If you like to look at the radar when observing thunderstorm events, you probably have noticed a long thin line that appears to be a line of rain propagating outward and away from the storms, much like what you see in the images above. This thin line isn’t actually rain, but a gust front. A gust front is a lot like a cold front, except it is on a smaller scale and affects a smaller area. Gust fronts are interesting to observe on radar because you can watch them pulse outward from under a thunderstorm and continue for a long time. While observing the lifespan of a gust front, if conditions in the environment are favorable, you can witness new storms generate in its wake.
Inside a storm, cooled air from evaporating rain becomes dense and sinks down from the storms base, this is called a storms downdraft. Once that air descends from the cloud and hits the surface, it spreads outward from under the thunderstorm. This is where the gust front takes place. As the cold air pushes forward, it forms a boundary between the surrounding warm, humid air on the surface. Just like a small cold front, the colder dense air digs under the warm air, forcing it upward. This is one of the reasons why, if a gust front is strong enough, and the conditions of the environment are favorable, you can watch new storms pop up on the radar during or after its passing.
In a conditionally unstable atmosphere, where the warm, humid air at the surface has a higher temperature than the surrounding air, it will rise. If the explained conditions continue to hold true, the air will continue to rise. In this type of unstable environment, if a gust front is strong and deep enough it can easily lift the warm, humid air ahead of it to the lifting condensation level. At the lifting condensation level, conditions are favorable for the water vapor in that air to condense into cloud droplets. If the air at the surface has enough moisture, it can provide enough water and energy to form a whole new storm. This is especially interesting to watch on radar because new storms tend to form and intensify very quickly after a gust front. They form either a new single cell thunderstorm or continue to generate into a multi-cellular thunderstorm. With each new storm comes a new gust front. Before you know it, you may have a growing cluster of storms popping up everywhere.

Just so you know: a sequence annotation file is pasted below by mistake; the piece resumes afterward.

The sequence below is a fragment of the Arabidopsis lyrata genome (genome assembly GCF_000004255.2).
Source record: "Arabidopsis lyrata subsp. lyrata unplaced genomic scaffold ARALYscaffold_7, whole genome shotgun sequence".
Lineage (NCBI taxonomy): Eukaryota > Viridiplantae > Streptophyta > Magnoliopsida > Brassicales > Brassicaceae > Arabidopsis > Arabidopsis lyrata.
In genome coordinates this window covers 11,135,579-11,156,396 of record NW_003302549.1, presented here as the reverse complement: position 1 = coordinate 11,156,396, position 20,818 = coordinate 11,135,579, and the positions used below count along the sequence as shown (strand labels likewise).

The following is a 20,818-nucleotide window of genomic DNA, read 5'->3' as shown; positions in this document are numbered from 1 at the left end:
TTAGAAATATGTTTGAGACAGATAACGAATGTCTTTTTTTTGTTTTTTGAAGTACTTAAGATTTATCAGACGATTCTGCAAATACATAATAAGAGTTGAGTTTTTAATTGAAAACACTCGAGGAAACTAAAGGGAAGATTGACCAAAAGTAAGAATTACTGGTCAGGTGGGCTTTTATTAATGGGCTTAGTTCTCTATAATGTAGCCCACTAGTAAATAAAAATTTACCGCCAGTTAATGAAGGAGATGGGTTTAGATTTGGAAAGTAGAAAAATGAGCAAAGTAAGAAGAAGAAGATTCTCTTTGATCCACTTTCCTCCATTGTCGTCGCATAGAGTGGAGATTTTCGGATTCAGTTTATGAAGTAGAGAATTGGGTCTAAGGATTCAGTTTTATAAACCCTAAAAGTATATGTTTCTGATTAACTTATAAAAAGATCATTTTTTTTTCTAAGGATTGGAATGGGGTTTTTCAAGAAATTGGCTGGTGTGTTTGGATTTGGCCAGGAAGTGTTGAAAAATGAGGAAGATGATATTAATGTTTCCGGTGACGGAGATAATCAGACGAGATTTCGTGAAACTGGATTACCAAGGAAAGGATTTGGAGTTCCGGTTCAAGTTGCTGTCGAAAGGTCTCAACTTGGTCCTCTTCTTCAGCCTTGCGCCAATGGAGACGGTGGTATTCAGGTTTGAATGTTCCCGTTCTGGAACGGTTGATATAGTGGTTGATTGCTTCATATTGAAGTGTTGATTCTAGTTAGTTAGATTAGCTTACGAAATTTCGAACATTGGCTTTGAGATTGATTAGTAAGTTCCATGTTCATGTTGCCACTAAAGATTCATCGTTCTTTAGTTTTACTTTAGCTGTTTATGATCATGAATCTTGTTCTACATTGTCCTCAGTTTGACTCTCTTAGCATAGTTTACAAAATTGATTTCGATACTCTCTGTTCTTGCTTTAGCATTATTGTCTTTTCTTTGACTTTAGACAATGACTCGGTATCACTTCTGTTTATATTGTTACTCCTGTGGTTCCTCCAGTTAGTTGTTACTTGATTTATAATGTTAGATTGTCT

When observing gust fronts on radar, if one is approaching your area, you can observe its passing. You can both observe the radar and experience a gust front first hand. When a gust front passes, you will feel the wind pick up in speed and change directions while also experiencing a drop in temperature. It will become very gusty outside and you may even see a few storm features associated with a gust front. One storm feature is a shelf cloud. Shelf clouds are usually present at the leading edge of a storm. These clouds look ominous and form a shape of a shelf or a hood extending from the base of a storm. They are usually formed when moist warm air is forced upward by gust front and settles in a zone of stable air near the base of the storm. Also associated with a gust front is a roll cloud. This type of cloud gets taken up by the upward motion of air being forced over the gust front. It then circulates ahead of the storm on a horizontal axis.
When you experience a gust front passage, you may notice that there isn’t any rain that comes from the front but more so with the storm itself. You may wonder how and why this storm feature is visible on radar, especially if it isn’t a cloud full of rain. When a gust front rolls over the surface, its wind speeds can increase and gust up to 55 knots. A gust front that has strong winds and a thicker layer of cold, dense air is defined as an outflow boundary. These are stronger gust fronts and are much more visible on radar. The stronger the winds the more leaves, dust, dirt, sand and other light debris gets picked up and suspended into the air. The radar beam reflects off the suspended dust and dirt particles giving it a presence on radar. This is similar to how radar can pick up on bugs and insects when they migrate.
If you are a weather watcher and would like to observe the radar for gust fronts, a good radar to use is The National Weather Service radar. This picks up well on gust fronts, better than most website radars. It’s open to the public. All you have to do is go to the National Weather Service website and select the radar closest to your area. If you are not at home and away from the computer, NOAA Weather Radar and Radarscope are good apps to use on your phone. Next time you have some thunderstorms in your area, take a peek at the radar and see if you can spot a gust front. If you do and it is heading in your direction, it would be fun to go outside (if it’s safe to do so) and observe the shift in wind speed and direction when it passes.
For more on severe weather features click here
©2018 Meteorologist Alex Maynard